:buds: But who's going to take the time to count how many bees there are per pound. Well, depending on the bee, the researchers tell us you get about 3200 to 3500 bees/lb. :buds:
 

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Actually, this guy was putting supers on hives that had not yet had their first winter. Bees here arrive in March, and he had supers on his before July.

Spring weather in Kansas IS very windy and often stormy, so perhaps they DID all stay in and work to put away all the syrup!

I just had a thought: perhaps I should use a different kind of feeder. I usually use a quart jar with holes stuck in the lid and turned upside down: if I used one of the larger feeders more bees could work at it. I did not use them because I did not want any to drown, but, maybe I should investigate the bigger feeders anyways.

Using the quart jars the bees rarely use more than a gallon a week, and that is only if the weather is bad. They barely touch it when the weather is good!
I just make some feeders that fit under the top of the hive.
I'm in se kansas. Do you know anyone that has nucs for sale here
I would love to have carnolilans.
 

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I just make some feeders that fit under the top of the hive.
I'm in se kansas. Do you know anyone that has nucs for sale here
I would love to have carnolilans.
This gent keeps us supplied: "heartland honey and beekeeping supply". He USED to run mid-con bee supply, but he is now semi-retired and operates out of his garage.

Every winter people order bees from him, and every spring he goes south and picks packages up. Folks go to his home to pay and to collect his bees.

Alas, he says carniolans did poorly for him, so he only gets Italians.

Perhaps you can order a carniolan queen in the mail? I got a queen in the mail, once. They brought her to my door and I signed for her.

I belong to the Northeastern Kansas Beekeeper's Association, and I SOMETIMES see ads for nucs. Sometimes, anyways!
 

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Nucs are usually better off than packages because there is a balance of young bees, middle bees, older bees. Package bees are normally mostly the same age. Its not necessarily better that there may be more bees in a package.
 

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Interesting topic! I just always figured that nucs were better since (up here anyways) there is such a short season for the hive to prepare for winter. I can't believe that someone got 65 lbs of surplus honey from a package in ME! We usually have various flowers in bloom through October....but that return on a package is amazing!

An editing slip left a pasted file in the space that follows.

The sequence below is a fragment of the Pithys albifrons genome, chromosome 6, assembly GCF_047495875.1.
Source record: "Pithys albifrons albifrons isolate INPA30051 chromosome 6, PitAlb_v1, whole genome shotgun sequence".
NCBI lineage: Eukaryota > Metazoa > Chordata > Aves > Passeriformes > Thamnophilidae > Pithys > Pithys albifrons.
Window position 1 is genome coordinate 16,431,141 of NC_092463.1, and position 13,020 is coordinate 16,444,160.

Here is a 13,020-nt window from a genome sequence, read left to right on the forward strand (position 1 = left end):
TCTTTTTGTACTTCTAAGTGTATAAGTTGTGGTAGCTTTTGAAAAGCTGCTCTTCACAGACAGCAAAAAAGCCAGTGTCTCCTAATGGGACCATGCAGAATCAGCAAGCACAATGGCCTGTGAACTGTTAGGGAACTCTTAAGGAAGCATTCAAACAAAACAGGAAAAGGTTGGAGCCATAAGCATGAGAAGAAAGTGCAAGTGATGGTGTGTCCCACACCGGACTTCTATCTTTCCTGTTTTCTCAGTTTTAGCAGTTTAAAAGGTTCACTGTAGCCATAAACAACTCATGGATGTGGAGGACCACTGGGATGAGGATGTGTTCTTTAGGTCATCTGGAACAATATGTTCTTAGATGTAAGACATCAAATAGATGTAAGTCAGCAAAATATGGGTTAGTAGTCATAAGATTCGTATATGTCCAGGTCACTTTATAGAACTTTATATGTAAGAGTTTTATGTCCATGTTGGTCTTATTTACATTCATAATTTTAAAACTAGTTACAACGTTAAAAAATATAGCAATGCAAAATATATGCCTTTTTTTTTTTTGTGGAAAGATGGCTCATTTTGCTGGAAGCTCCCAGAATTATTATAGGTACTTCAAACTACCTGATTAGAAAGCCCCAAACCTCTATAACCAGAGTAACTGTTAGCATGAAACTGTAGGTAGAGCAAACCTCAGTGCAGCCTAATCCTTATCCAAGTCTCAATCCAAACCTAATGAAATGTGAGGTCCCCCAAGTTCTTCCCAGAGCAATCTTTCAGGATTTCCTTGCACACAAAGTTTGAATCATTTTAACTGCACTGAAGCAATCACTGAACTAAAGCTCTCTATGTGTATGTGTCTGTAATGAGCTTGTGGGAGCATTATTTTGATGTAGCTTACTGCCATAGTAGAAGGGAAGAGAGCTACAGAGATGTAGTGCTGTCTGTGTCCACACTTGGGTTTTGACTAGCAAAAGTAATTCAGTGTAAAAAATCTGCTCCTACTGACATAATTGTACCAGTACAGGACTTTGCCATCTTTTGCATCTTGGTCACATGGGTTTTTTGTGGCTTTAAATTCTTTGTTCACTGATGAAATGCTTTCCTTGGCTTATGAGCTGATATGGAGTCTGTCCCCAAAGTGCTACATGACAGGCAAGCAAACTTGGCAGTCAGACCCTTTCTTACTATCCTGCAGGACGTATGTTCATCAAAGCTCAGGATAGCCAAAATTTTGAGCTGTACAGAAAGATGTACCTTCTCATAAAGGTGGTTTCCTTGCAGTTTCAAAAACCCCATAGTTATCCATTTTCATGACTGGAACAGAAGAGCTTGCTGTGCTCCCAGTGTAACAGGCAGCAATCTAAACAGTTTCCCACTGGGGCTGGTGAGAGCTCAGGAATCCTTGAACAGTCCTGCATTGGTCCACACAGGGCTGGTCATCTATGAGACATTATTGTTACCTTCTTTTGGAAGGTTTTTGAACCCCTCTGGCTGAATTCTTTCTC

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Nucs are usually better off than packages because there is a balance of young bees, middle bees, older bees. Package bees are normally mostly the same age. Its not necessarily better that there may be more bees in a package.
that is probalby true but i don't know how i can use the frames in atop bar hive. Secondly i can't find any nucs near me so far.
 

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Tom, A 5 frame nuc is normally the way to go. You get the 5 frame jump start on a package. Normally you get local bees that are already adjusted to your areas climate. Also you are normally closer to the person selling the nuc incase some thing isn't right.

A package of bees will have a different number in each package. The amount depends on a couple of things. How genorious is the beekeeper shaking the bees into the package? :D How many bees are still flying in the package while it is on the scales.
There has been a lot of problems of late with package queens reported in the bee magizines. Over half it seems are supersceded in the first 45 days.

Prices I have seen so far this year seem to run from $55.00 to $70.00 plus shipping by USPS for 3 pound packages. Nucs seem to be running from about $70.00 to $95.00. Those prices cover about all breeds of bees and all areas of the USA.

:rock: Just spliting your colonies into 5 frame nucs is the real way to go Tom. Raise your own queens too.

Got your computer fixed? Send me an e mail for help doing your own nucs or splits.
:D Al
 

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Interesting topic! I just always figured that nucs were better since (up here anyways) there is such a short season for the hive to prepare for winter. I can't believe that someone got 65 lbs of surplus honey from a package in ME! We usually have various flowers in bloom through October....but that return on a package is amazing!
Yes, it was pretty incredible. He lives in York Cnty, which is in southern Maine. He's near a small community with allot of perennials, flowering shrubs, locust, etc. beautiful location. Then he fed them until the hive bodies were well drawn out. Then we practiced frame manipulation to keep the queen in the bottom hive body with milk brood, honey, pollen, and open frames for egg laying. He checked the hive every 7 to 10 days. When a bottom frame had all sealed brood, we put it in the upper hive body with plenty of honey and nectar. We created an explosion of bees by July. It was a bit intimidating for a beginner with so many bees, but he did a great job. Of course he had connections, he's a member of the clergy. :angel: